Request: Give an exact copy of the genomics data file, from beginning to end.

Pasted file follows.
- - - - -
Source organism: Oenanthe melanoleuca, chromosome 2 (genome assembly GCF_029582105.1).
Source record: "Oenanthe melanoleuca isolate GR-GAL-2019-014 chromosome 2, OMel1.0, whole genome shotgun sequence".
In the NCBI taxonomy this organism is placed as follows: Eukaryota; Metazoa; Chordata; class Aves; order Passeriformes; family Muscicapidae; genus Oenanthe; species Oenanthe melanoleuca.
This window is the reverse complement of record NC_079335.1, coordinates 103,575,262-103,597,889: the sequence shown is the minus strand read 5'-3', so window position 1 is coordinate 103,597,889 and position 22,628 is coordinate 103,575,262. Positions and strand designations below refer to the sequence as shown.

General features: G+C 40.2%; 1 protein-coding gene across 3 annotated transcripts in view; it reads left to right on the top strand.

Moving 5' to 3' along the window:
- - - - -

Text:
Source organism: Oenanthe melanoleuca, chromosome 2 (genome assembly GCF_029582105.1).
Source record: "Oenanthe melanoleuca isolate GR-GAL-2019-014 chromosome 2, OMel1.0, whole genome shotgun sequence".
In the NCBI taxonomy this organism is placed as follows: Eukaryota; Metazoa; Chordata; class Aves; order Passeriformes; family Muscicapidae; genus Oenanthe; species Oenanthe melanoleuca.
This window is the reverse complement of record NC_079335.1, coordinates 103,575,262-103,597,889: the sequence shown is the minus strand read 5'-3', so window position 1 is coordinate 103,597,889 and position 22,628 is coordinate 103,575,262. Positions and strand designations below refer to the sequence as shown.

General features: G+C 40.2%; 1 protein-coding gene across 3 annotated transcripts in view; it reads left to right on the top strand.

Moving 5' to 3' along the window: